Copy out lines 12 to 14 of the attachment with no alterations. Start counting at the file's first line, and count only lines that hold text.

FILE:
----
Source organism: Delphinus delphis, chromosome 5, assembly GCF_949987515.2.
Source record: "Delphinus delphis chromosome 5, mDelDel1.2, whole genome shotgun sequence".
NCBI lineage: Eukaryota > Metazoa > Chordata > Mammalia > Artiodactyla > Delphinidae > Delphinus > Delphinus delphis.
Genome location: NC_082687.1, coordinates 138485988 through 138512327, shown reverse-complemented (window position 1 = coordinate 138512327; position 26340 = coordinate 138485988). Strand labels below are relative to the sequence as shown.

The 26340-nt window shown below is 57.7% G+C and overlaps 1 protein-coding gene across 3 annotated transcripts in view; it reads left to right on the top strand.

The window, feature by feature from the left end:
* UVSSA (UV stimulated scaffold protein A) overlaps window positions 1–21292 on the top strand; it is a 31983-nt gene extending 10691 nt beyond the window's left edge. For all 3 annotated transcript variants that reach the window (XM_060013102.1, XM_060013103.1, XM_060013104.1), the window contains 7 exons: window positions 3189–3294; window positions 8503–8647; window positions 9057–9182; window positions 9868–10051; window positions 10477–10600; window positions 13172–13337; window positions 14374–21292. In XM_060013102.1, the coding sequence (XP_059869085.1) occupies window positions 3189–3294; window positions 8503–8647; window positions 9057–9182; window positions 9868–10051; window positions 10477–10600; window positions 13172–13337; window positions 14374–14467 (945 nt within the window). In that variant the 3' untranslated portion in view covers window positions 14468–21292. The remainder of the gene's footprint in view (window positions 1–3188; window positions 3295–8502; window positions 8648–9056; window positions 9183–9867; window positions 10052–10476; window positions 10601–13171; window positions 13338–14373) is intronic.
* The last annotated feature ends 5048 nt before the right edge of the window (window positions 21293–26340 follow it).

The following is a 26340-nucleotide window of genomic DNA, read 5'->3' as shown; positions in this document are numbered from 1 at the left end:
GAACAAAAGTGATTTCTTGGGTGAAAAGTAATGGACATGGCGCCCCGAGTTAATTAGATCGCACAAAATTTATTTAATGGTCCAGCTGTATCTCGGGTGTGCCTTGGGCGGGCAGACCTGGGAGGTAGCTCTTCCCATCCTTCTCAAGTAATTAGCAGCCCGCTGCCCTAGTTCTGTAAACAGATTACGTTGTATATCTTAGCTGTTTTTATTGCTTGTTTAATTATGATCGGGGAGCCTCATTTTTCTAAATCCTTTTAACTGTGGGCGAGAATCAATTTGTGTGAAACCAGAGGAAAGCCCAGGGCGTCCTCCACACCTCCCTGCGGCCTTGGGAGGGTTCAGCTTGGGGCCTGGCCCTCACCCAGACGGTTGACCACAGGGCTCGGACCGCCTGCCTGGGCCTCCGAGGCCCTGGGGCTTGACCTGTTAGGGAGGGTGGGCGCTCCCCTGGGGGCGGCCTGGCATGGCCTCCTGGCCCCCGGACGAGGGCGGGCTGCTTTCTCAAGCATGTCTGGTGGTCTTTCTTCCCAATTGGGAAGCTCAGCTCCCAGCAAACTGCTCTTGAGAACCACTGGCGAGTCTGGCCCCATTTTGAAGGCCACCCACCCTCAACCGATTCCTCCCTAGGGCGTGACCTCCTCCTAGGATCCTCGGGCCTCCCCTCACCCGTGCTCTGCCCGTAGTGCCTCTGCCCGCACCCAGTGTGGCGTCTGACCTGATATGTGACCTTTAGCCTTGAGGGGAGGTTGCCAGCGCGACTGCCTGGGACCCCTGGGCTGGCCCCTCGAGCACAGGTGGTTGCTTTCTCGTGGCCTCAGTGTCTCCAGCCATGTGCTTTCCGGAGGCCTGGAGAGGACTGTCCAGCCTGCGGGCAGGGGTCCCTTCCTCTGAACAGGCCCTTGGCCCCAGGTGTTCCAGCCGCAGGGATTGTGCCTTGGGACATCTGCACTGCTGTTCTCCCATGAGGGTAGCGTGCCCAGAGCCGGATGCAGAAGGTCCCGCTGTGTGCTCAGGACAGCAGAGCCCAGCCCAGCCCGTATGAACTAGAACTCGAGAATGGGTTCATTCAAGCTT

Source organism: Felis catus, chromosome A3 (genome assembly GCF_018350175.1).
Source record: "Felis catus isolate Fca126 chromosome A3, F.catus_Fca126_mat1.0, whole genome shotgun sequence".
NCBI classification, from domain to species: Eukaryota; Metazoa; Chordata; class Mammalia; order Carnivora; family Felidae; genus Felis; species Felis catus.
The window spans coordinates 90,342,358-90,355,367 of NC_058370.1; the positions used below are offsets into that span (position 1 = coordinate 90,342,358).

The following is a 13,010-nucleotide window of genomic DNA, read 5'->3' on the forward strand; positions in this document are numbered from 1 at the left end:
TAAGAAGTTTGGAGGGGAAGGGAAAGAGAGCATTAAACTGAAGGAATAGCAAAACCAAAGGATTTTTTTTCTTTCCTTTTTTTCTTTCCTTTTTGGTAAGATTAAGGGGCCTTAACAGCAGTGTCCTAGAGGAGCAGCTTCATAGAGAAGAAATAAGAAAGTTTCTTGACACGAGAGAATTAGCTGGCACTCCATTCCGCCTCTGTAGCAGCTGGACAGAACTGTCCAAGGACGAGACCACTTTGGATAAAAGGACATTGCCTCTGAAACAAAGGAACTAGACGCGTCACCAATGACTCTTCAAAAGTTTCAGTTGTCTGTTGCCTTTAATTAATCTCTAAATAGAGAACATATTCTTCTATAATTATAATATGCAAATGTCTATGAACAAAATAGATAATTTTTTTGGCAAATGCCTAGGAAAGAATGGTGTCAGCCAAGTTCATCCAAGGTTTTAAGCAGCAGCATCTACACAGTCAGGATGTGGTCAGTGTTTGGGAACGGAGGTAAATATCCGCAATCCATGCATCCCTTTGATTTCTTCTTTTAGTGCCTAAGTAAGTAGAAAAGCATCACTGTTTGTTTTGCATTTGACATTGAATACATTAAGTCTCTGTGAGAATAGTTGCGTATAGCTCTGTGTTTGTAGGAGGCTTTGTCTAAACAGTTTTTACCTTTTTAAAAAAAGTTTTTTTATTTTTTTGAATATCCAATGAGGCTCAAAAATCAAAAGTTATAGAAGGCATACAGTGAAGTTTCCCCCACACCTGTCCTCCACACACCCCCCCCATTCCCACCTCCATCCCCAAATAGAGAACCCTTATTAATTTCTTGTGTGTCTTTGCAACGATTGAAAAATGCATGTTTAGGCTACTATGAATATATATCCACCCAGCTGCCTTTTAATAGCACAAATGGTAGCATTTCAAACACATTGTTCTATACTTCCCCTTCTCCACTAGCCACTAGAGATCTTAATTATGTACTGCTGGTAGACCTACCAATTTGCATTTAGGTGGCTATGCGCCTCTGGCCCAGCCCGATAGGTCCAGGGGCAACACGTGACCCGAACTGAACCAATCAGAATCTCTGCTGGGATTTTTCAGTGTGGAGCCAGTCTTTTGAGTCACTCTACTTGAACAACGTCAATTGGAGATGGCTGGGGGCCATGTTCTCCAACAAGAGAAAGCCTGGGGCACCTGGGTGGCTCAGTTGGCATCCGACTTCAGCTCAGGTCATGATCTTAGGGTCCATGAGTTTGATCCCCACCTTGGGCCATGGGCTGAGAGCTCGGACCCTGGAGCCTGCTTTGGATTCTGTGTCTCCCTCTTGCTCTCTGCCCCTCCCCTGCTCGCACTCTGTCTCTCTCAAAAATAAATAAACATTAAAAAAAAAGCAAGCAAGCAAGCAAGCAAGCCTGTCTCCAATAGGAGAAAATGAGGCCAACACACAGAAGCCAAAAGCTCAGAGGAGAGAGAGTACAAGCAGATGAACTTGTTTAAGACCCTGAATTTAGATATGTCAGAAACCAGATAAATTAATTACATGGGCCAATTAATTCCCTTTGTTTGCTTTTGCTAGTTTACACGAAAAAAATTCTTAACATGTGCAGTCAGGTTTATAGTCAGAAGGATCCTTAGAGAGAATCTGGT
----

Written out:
Source record: "Felis catus isolate Fca126 chromosome A3, F.catus_Fca126_mat1.0, whole genome shotgun sequence".
NCBI classification, from domain to species: Eukaryota; Metazoa; Chordata; class Mammalia; order Carnivora; family Felidae; genus Felis; species Felis catus.
The window spans coordinates 90,342,358-90,355,367 of NC_058370.1; the positions used below are offsets into that span (position 1 = coordinate 90,342,358).